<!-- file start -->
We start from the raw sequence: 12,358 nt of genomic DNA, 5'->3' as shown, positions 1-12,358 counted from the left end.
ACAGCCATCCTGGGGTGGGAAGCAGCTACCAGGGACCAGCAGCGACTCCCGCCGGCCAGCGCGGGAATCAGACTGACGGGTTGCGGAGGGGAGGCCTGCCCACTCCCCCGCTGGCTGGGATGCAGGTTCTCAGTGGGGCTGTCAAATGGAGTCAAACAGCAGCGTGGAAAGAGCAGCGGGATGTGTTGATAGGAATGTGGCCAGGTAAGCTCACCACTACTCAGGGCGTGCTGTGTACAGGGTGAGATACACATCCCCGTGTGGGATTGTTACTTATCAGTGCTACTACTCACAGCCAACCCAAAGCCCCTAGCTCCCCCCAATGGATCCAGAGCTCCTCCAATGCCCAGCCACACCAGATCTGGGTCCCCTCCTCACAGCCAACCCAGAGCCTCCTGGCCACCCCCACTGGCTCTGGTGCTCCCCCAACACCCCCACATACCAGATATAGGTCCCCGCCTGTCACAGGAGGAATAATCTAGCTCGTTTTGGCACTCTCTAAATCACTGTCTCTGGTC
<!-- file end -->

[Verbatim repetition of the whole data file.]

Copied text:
We start from the raw sequence: 12,358 nt of genomic DNA, 5'->3' as shown, positions 1-12,358 counted from the left end.
ACAGCCATCCTGGGGTGGGAAGCAGCTACCAGGGACCAGCAGCGACTCCCGCCGGCCAGCGCGGGAATCAGACTGACGGGTTGCGGAGGGGAGGCCTGCCCACTCCCCCGCTGGCTGGGATGCAGGTTCTCAGTGGGGCTGTCAAATGGAGTCAAACAGCAGCGTGGAAAGAGCAGCGGGATGTGTTGATAGGAATGTGGCCAGGTAAGCTCACCACTACTCAGGGCGTGCTGTGTACAGGGTGAGATACACATCCCCGTGTGGGATTGTTACTTATCAGTGCTACTACTCACAGCCAACCCAAAGCCCCTAGCTCCCCCCAATGGATCCAGAGCTCCTCCAATGCCCAGCCACACCAGATCTGGGTCCCCTCCTCACAGCCAACCCAGAGCCTCCTGGCCACCCCCACTGGCTCTGGTGCTCCCCCAACACCCCCACATACCAGATATAGGTCCCCGCCTGTCACAGGAGGAATAATCTAGCTCGTTTTGGCACTCTCTAAATCACTGTCTCTGGTC